Why were they prohibited from knowing God’s plan? In short, God held them accountable for their lack of faith. Israel was rebuked for false worship performed under the guise of piety. Human rules had been created to facilitate the appearance of worship, but it was merely lip service. Their worship centered upon the performances of religious tasks.

The rules are unspecified in Isaiah’s prophecy. It is not a verse that can be used against different modes of worship in various Christian traditions. At the core of this rebuke is legalism and the pride that accompanies it. When worship becomes performance, people place themselves on the pedestal.

When Jesus spoke parables, he often began with the phrase, “Whoever has ears, let them hear.” With all their privileged learning, the Pharisees and Sadducees could not understand the message of Christ. Jesus rebuked them saying, “And you experts in the law, woe to you, because you load people down with burdens they can hardly carry, and you yourselves will not lift one finger to help them” (Luke 11.46). The simple parables were foolish to these “experts” who spent more time adding rules than helping the people.

Christians have sometimes created narrow rules that distinguish adherents as “true believers” and labeled nonconformists as non-Christian. The ever-growing attempt to create a sense of us vs. them mentality has been pervasive in Christian history and more so on social media. 

Let us throw off the hindrances of manmade rules that seek to define our devotion and divide the body of Christ. Let our words be more than lip service. Let our hearts trust in the incomprehensible ways of God. Trusting God may look foolish, but it is the power of salvation.

Divine Hours Prayer: The Greeting
Save us, O Lord our God, and gather us from among the nations, that we may give thanks to your holy Name and glory in your praise. — Psalm 106.47

Today’s Readings
Isaiah 29 (Listen -3:55)
Luke 11 (Listen -7:33)

Read more about The Unknown Sage
Positional distrust…can cause us to read wisdom and call it foolishness. It can cause us to hear a blustering fool and call him wise.

Read more about Lady Wisdom
“Does not wisdom call out?” She does, indeed…Let us train our ears to hear the voice of wisdom.

Retched Leaders

Scripture Focus: Isaiah 28.9-10
9 “Who is it he is trying to teach?
    To whom is he explaining his message?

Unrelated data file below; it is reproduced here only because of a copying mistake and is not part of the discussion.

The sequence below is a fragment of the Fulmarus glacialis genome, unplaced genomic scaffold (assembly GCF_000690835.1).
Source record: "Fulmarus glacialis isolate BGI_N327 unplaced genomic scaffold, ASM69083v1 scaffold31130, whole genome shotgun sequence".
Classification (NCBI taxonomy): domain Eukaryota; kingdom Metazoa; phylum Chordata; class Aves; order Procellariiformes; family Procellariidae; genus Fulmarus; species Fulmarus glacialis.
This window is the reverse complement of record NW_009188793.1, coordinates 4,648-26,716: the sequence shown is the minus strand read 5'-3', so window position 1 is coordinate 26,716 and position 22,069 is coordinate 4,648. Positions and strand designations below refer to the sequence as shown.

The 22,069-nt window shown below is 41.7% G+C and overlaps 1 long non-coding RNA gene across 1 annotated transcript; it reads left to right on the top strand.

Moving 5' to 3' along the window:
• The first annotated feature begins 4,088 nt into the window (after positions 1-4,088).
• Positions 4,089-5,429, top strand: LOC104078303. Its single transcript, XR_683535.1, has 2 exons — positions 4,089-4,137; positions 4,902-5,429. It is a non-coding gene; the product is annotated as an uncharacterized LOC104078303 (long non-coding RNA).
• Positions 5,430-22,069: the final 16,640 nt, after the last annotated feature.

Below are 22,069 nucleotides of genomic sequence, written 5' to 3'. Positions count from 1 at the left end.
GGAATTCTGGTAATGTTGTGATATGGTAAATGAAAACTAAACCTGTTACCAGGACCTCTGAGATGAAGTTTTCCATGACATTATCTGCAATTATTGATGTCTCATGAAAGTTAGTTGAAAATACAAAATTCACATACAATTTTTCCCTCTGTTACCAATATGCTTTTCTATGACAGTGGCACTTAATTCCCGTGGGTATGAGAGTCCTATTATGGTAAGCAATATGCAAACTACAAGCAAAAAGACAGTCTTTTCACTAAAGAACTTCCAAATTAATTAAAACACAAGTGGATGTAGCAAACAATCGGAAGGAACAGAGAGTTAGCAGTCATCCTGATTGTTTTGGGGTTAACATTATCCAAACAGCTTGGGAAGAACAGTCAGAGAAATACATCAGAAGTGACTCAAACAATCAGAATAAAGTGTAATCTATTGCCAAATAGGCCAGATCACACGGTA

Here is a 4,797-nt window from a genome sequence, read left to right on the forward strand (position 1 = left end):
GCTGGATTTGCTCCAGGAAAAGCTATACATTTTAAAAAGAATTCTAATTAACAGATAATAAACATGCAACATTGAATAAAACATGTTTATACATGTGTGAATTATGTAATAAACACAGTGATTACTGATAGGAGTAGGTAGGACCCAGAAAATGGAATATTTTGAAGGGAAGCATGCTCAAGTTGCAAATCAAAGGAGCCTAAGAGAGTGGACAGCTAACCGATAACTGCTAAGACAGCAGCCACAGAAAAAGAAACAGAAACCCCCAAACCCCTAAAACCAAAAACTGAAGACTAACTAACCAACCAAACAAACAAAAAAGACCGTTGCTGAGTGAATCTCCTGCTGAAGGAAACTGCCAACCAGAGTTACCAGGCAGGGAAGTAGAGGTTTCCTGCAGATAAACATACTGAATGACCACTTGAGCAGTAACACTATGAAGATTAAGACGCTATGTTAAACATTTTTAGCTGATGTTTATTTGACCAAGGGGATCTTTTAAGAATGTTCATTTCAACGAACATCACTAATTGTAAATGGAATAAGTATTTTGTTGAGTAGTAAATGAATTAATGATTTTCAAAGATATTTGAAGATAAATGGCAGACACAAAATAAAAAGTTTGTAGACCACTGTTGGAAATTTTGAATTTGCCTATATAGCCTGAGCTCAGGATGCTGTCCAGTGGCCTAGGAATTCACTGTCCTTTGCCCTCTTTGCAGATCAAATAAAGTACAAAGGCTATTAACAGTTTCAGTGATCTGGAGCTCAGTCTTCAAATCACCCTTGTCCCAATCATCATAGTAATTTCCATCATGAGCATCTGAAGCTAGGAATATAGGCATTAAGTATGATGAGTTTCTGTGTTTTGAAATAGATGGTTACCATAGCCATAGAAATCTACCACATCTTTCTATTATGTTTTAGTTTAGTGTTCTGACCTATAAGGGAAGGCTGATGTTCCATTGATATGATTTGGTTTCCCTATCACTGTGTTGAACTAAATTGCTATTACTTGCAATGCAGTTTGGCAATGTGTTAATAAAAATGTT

To children weaned from their milk,
    to those just taken from the breast?
10 For it is:
    Do this, do that,
    a rule for this, a rule for that;
    a little here, a little there.”

Reflection: Retched Leaders
By Erin Newton

There is vomit covering the tables. The room is trashed. Perhaps in the corner, there is a person hungover from the previous night’s revelry. The scene sounds like the aftermath of a fraternity party. But this is Israel’s religious elite. This is supposedly where wisdom and justice lived.

The priests and prophets were irresponsible. In their drunkenness, they couldn’t make clear judgments. In their stupor, the prophetic visions were blurred and incoherent. They were unfit for their jobs and the result is a nauseating mess.

But it was not an isolated problem. If a priest could not make a sound judgment about a citizen’s purification status (as was necessary in Old Testament law), then their self-indulgence resulted in the continued corruption of the people.

J. Alec Motyer simplifies the scenario. “This is an acute diagnosis of the human condition: self-satisfaction becomes self-indulgence and issues in self-sufficiency.” Yet the stakes are higher for the priests and prophets, because of their ineptitude those they lead are carried further into sin.

In their stupor and pride, they mocked Isaiah, calling his message infantile or elementary. They claimed his message was nothing but the simple instructions given to children. The message was too basic for them. They didn’t need such simple teaching. They were too important for simplicity.

We have leaders like this today. Some pastors, seminary professors, and social media warriors prefer to pontificate on higher things rather than learn the Golden Rule. If they are rebuked, it is met with arrogant replies of self-justification. Some leaders would rather spend their energy studying the etymological origin of the Greek word for “authority” rather than have mercy on a beaten man on the road to Jericho or sit and listen at the feet of Jesus (Luke 10).

There is a need for theological research which some of us are pursuing. But if we ignore when someone says that we have forgotten how to love God with our whole being and how to love others as ourselves, then we are no better than the puke-covered priests. As leaders, we also risk dragging those who listen down into the cesspool with us. 

The irony is that sophisticated, noted, and prestigious religious leaders still need to hear the elementary teachings of the Bible. The idea that we can ever get over the gospel, mastering the content completely, is a sign that pride has taken hold already.

Divine Hours Prayer: The Greeting
How deep I find your thoughts, O God! How great is the sum of them!
If I were to count them, they would be more in number than the sand; to count them all, my lifespan would need to be like yours. — Psalm 139.16-17

Today’s Readings
Isaiah 28 (Listen -4:49)
Luke 10 (Listen -5:40)

Read more about Puking Prophets of Success
We must be restrained, refusing to become drunk on the power and greed our culture gulps down.

Read more about Unexpected Contents of God’s Cup of Wrath
The picture painted by Jeremiah is a messy nightmare of people dying in pools of their own vomit.